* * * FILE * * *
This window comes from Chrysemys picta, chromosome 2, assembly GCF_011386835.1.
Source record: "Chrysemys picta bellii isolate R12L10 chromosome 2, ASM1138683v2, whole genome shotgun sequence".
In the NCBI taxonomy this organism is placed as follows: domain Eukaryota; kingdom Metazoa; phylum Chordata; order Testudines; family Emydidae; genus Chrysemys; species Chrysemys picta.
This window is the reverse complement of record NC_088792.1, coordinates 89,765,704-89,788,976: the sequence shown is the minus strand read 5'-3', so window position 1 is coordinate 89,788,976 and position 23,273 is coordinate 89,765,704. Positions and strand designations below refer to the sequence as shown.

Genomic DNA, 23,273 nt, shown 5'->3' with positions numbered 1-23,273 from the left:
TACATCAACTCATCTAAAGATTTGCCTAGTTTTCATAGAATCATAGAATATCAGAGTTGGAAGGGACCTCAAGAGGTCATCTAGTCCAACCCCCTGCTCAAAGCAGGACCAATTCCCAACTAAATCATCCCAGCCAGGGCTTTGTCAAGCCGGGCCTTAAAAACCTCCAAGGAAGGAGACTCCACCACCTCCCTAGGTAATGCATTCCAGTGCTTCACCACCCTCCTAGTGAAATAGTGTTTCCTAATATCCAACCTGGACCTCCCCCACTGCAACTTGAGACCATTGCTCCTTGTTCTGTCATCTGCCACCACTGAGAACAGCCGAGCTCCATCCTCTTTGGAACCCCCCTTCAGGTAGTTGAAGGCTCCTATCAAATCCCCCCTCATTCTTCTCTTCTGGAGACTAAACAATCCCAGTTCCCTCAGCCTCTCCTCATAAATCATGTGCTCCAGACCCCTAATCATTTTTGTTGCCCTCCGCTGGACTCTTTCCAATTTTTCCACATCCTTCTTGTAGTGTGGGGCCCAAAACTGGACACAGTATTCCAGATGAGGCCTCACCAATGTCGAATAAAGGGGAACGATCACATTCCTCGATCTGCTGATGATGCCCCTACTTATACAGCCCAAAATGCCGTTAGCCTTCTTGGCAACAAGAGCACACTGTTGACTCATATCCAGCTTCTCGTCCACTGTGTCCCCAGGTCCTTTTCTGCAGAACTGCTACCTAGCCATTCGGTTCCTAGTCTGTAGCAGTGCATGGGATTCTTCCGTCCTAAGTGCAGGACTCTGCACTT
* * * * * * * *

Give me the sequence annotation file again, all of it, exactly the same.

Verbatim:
This window comes from Chrysemys picta, chromosome 2, assembly GCF_011386835.1.
Source record: "Chrysemys picta bellii isolate R12L10 chromosome 2, ASM1138683v2, whole genome shotgun sequence".
In the NCBI taxonomy this organism is placed as follows: domain Eukaryota; kingdom Metazoa; phylum Chordata; order Testudines; family Emydidae; genus Chrysemys; species Chrysemys picta.
This window is the reverse complement of record NC_088792.1, coordinates 89,765,704-89,788,976: the sequence shown is the minus strand read 5'-3', so window position 1 is coordinate 89,788,976 and position 23,273 is coordinate 89,765,704. Positions and strand designations below refer to the sequence as shown.

Genomic DNA, 23,273 nt, shown 5'->3' with positions numbered 1-23,273 from the left:
TACATCAACTCATCTAAAGATTTGCCTAGTTTTCATAGAATCATAGAATATCAGAGTTGGAAGGGACCTCAAGAGGTCATCTAGTCCAACCCCCTGCTCAAAGCAGGACCAATTCCCAACTAAATCATCCCAGCCAGGGCTTTGTCAAGCCGGGCCTTAAAAACCTCCAAGGAAGGAGACTCCACCACCTCCCTAGGTAATGCATTCCAGTGCTTCACCACCCTCCTAGTGAAATAGTGTTTCCTAATATCCAACCTGGACCTCCCCCACTGCAACTTGAGACCATTGCTCCTTGTTCTGTCATCTGCCACCACTGAGAACAGCCGAGCTCCATCCTCTTTGGAACCCCCCTTCAGGTAGTTGAAGGCTCCTATCAAATCCCCCCTCATTCTTCTCTTCTGGAGACTAAACAATCCCAGTTCCCTCAGCCTCTCCTCATAAATCATGTGCTCCAGACCCCTAATCATTTTTGTTGCCCTCCGCTGGACTCTTTCCAATTTTTCCACATCCTTCTTGTAGTGTGGGGCCCAAAACTGGACACAGTATTCCAGATGAGGCCTCACCAATGTCGAATAAAGGGGAACGATCACATTCCTCGATCTGCTGATGATGCCCCTACTTATACAGCCCAAAATGCCGTTAGCCTTCTTGGCAACAAGAGCACACTGTTGACTCATATCCAGCTTCTCGTCCACTGTGTCCCCAGGTCCTTTTCTGCAGAACTGCTACCTAGCCATTCGGTTCCTAGTCTGTAGCAGTGCATGGGATTCTTCCGTCCTAAGTGCAGGACTCTGCACTT